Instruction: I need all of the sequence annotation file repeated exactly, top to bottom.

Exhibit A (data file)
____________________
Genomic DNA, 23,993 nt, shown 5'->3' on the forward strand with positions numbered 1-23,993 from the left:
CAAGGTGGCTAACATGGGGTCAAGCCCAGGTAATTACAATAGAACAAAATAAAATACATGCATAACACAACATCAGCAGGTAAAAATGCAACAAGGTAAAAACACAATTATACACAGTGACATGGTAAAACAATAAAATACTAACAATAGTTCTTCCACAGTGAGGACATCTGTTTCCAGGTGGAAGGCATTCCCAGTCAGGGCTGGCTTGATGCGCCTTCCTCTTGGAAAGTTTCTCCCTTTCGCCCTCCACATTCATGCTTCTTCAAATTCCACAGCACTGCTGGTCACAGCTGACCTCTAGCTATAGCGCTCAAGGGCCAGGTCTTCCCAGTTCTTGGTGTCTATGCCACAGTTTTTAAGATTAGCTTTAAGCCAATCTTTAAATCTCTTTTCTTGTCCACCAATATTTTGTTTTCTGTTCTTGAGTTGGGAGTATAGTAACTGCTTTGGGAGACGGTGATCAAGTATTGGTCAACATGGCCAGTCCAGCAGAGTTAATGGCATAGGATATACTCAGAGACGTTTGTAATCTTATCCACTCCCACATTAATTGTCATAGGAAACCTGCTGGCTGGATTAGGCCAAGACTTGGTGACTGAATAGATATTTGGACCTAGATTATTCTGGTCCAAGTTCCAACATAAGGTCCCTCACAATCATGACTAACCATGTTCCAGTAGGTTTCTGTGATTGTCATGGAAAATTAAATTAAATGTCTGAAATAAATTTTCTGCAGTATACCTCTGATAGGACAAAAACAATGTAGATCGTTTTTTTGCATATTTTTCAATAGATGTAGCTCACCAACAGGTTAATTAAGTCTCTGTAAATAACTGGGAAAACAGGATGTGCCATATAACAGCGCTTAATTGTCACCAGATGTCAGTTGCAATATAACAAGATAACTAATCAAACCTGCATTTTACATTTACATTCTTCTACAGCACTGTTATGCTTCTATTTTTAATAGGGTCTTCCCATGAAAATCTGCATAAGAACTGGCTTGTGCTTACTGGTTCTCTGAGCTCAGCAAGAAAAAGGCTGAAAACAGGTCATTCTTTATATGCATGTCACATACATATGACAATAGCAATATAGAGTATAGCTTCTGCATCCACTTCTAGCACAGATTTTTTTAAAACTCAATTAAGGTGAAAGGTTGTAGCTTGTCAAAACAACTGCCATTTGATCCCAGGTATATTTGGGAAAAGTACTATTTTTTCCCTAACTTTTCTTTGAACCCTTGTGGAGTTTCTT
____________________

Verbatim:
Genomic DNA, 23,993 nt, shown 5'->3' on the forward strand with positions numbered 1-23,993 from the left:
CAAGGTGGCTAACATGGGGTCAAGCCCAGGTAATTACAATAGAACAAAATAAAATACATGCATAACACAACATCAGCAGGTAAAAATGCAACAAGGTAAAAACACAATTATACACAGTGACATGGTAAAACAATAAAATACTAACAATAGTTCTTCCACAGTGAGGACATCTGTTTCCAGGTGGAAGGCATTCCCAGTCAGGGCTGGCTTGATGCGCCTTCCTCTTGGAAAGTTTCTCCCTTTCGCCCTCCACATTCATGCTTCTTCAAATTCCACAGCACTGCTGGTCACAGCTGACCTCTAGCTATAGCGCTCAAGGGCCAGGTCTTCCCAGTTCTTGGTGTCTATGCCACAGTTTTTAAGATTAGCTTTAAGCCAATCTTTAAATCTCTTTTCTTGTCCACCAATATTTTGTTTTCTGTTCTTGAGTTGGGAGTATAGTAACTGCTTTGGGAGACGGTGATCAAGTATTGGTCAACATGGCCAGTCCAGCAGAGTTAATGGCATAGGATATACTCAGAGACGTTTGTAATCTTATCCACTCCCACATTAATTGTCATAGGAAACCTGCTGGCTGGATTAGGCCAAGACTTGGTGACTGAATAGATATTTGGACCTAGATTATTCTGGTCCAAGTTCCAACATAAGGTCCCTCACAATCATGACTAACCATGTTCCAGTAGGTTTCTGTGATTGTCATGGAAAATTAAATTAAATGTCTGAAATAAATTTTCTGCAGTATACCTCTGATAGGACAAAAACAATGTAGATCGTTTTTTTGCATATTTTTCAATAGATGTAGCTCACCAACAGGTTAATTAAGTCTCTGTAAATAACTGGGAAAACAGGATGTGCCATATAACAGCGCTTAATTGTCACCAGATGTCAGTTGCAATATAACAAGATAACTAATCAAACCTGCATTTTACATTTACATTCTTCTACAGCACTGTTATGCTTCTATTTTTAATAGGGTCTTCCCATGAAAATCTGCATAAGAACTGGCTTGTGCTTACTGGTTCTCTGAGCTCAGCAAGAAAAAGGCTGAAAACAGGTCATTCTTTATATGCATGTCACATACATATGACAATAGCAATATAGAGTATAGCTTCTGCATCCACTTCTAGCACAGATTTTTTTAAAACTCAATTAAGGTGAAAGGTTGTAGCTTGTCAAAACAACTGCCATTTGATCCCAGGTATATTTGGGAAAAGTACTATTTTTTCCCTAACTTTTCTTTGAACCCTTGTGGAGTTTCTT